A very frequent question I have been getting from readers is where to go trail running in the Bay Area, and along with that, how to find trails. One thing trail running has made me realize, is how much I love where I live. We have access to so many trails, all with different terrains and climate, so you can pretty much never get bored.
How I Find Trails
My favorite way to find places to run and routes to run on are race websites. They are a great resource for maps and local trails, and pretty much always have maps with routes and distances marked on them. A lot of my runs I have found this way! We are lucky to have so many trail race organizers, so you can pretty much find a map for any region and it’s a great place to start.
When I first started trail running, I would even go run races at places I wanted to run just to be able to go on the course when it was marked and supported. Trail races have a great low key atmosphere, so it’s a great way to explore without being completely alone.
In addition to race websites, the park districts have great maps. If I know there is somewhere I am thinking about running, I always try and find the park’s website and go from there. East Bay Regional Park District has a fantastic site.
This might be kind of obvious but I had to include it anyways. Like everything else, I use my know-it-all BFF google to find trail runs. There are tons of websites out there that have different routes posted, some of them in great detail. Sometimes changing your word search to hike instead of run, yields better results. If you are looking for a specific area, just try google!
Another great resource is the Trail Runner’s Guide: San Francisco Bay Area book. It has a ton of routes listed by region with detailed instructions on where to park, which trails to run and everything else you might need to know.
The trails that I love the most are the ones that I have found completely on my own, or have gotten lost on. Once I have gotten comfortable in my surroundings or in a park, I will venture off to trails I have seen and wonder where they go. It doesn’t turn out great every time, but when it does it’s so rewarding. It can be frustrating at times not knowing exactly where you are going and constantly pulling out maps, but like I said, once you get it figured out, it’s so worth it. Just bring a map and know you can always turn around and retrace your footsteps.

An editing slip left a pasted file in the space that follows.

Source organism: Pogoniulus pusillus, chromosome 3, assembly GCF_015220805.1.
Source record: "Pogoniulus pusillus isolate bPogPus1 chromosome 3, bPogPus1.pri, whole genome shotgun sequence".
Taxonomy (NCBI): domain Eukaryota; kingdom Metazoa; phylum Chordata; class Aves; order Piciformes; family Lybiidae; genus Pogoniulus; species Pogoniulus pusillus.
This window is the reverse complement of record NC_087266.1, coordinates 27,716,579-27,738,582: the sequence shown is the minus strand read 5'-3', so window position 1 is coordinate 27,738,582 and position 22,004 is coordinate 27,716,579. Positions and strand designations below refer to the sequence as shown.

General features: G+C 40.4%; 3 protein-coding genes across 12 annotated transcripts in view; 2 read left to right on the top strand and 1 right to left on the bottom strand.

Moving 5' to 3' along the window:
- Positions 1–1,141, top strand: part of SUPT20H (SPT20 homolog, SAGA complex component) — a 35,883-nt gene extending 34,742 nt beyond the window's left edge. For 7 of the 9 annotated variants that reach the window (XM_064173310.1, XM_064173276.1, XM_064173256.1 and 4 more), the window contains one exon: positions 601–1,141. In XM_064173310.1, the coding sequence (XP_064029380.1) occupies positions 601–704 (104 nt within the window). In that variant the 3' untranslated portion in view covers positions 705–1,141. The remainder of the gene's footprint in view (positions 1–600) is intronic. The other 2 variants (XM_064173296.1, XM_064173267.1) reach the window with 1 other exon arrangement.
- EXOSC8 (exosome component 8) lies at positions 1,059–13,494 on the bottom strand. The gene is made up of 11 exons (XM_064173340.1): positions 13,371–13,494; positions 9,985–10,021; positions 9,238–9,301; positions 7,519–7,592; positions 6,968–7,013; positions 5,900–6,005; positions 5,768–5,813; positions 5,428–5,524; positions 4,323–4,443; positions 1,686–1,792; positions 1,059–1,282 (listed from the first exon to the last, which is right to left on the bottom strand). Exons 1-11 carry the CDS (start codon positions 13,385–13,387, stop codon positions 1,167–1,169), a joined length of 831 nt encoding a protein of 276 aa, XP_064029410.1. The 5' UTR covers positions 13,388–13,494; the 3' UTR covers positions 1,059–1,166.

Whether it’s a local running group, a run from a running store, employees at a running store, or a runner you happen to meet on the street, ask about routes, be social and join group runs. It’s a great way to find new routes and see new places without being alone or as worried about getting lost.
These are just a handful of the amazing trails in the Bay Area and doesn’t even touch on the Peninsula or South Bay or even all the trails in the East Bay. I have spent a lot of time on these trails and they are definitely on the top of my list. Without giving away too many of my secrets or posting my frequent routes, I highly recommend all these parks. The terrain is just based on my opinion of the routes I have taken.
1. Mt Diablo/Shell Ridge/Diablo Foothills
- Cities: Danville, Alamo, Walnut Creek, Concord, Clayton
- Terrain: single track, fire roads, some shade, hilly (Diablo is a mountain!)
- Maps: Shell Ridge, Diablo Foothills, Mt. Diablo
- Cities: Lafayette, Martinez
- Terrain: hilly, fire roads, open
5. Lake Chabot
- City: Castro Valley
- Terrain: fire roads, single track, shade, open, rolling hills
*There are trails to connect Tilden to Redwood to Anthony Chabot to Lake Chabot for a really long run!
6. Marin Headlands
- City: Sausalito
- Terrain: open, fire road, long hills
I hope that helps to give some Bay Area runners or visitors of the area some ideas of where to go. With trail running it’s all about getting out there and not being afraid to explore a little bit.
Now go download a map, find a trail head, and go explore!
Bay Area runners – anything I should add to my favorites list?